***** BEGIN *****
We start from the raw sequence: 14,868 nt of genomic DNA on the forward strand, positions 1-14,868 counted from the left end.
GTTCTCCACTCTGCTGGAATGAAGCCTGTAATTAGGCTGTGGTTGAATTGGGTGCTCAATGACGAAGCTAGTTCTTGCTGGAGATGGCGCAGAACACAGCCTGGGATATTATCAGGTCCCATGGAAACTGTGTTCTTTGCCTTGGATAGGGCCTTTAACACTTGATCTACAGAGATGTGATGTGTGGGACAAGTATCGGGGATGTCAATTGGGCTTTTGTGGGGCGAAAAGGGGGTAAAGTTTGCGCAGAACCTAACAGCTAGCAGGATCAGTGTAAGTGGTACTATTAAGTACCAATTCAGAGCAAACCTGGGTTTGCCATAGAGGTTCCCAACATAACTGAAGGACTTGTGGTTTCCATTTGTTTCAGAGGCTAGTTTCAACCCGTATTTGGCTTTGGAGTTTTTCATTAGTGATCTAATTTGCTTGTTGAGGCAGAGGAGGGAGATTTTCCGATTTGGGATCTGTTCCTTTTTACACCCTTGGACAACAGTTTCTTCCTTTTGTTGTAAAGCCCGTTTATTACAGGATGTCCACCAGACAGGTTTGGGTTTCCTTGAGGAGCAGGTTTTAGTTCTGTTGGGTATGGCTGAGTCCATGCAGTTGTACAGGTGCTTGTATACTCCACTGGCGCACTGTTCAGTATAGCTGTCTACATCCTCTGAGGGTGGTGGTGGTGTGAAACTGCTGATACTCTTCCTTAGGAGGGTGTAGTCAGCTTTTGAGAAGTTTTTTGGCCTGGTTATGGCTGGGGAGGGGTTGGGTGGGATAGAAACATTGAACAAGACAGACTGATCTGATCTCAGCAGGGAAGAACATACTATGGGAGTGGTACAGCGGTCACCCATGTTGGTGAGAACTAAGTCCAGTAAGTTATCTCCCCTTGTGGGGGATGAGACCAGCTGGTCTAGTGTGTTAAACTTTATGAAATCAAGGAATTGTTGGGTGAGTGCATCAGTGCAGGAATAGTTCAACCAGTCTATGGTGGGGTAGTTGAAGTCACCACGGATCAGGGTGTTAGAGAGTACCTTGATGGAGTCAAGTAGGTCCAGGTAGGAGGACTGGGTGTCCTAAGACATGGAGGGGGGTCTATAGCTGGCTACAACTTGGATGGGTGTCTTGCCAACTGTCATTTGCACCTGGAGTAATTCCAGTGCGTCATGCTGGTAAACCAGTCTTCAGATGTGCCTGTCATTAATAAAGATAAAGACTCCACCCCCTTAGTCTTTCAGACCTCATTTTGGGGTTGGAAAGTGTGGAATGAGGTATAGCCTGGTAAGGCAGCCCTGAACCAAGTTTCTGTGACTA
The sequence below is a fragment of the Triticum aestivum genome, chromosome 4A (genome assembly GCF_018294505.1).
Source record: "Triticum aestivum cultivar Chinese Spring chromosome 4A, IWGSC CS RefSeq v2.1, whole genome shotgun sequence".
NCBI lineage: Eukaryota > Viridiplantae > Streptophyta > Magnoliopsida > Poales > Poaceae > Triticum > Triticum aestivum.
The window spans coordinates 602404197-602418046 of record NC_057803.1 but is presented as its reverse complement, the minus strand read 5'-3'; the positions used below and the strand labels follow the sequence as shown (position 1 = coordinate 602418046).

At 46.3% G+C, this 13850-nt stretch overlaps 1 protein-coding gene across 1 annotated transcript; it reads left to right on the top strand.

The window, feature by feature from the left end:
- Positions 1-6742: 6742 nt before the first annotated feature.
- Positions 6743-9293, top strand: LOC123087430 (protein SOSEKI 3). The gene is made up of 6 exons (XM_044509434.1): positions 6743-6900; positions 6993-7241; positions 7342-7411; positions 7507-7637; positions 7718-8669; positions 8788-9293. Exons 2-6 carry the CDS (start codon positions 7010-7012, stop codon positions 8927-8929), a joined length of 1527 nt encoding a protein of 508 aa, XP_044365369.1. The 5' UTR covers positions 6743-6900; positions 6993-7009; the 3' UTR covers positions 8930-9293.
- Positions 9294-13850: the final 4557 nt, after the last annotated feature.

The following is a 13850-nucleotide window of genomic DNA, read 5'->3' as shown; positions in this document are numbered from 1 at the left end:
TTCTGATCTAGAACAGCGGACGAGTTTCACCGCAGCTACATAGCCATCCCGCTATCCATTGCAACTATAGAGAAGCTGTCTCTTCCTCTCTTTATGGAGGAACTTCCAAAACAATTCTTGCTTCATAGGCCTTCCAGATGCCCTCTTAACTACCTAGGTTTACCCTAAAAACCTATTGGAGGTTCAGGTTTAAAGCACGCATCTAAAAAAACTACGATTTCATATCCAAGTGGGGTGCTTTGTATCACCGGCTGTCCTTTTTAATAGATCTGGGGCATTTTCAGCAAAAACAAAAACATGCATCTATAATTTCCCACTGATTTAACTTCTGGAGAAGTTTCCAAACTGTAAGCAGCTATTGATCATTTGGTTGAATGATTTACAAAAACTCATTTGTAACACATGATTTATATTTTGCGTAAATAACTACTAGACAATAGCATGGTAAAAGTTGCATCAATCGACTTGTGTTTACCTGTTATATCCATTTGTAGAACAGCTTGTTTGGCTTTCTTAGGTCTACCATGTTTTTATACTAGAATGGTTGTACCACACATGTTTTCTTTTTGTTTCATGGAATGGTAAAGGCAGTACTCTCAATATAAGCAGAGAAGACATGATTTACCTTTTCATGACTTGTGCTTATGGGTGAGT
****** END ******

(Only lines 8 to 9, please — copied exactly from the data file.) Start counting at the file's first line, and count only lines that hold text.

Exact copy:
The window, feature by feature from the left end:
- Positions 1-6742: 6742 nt before the first annotated feature.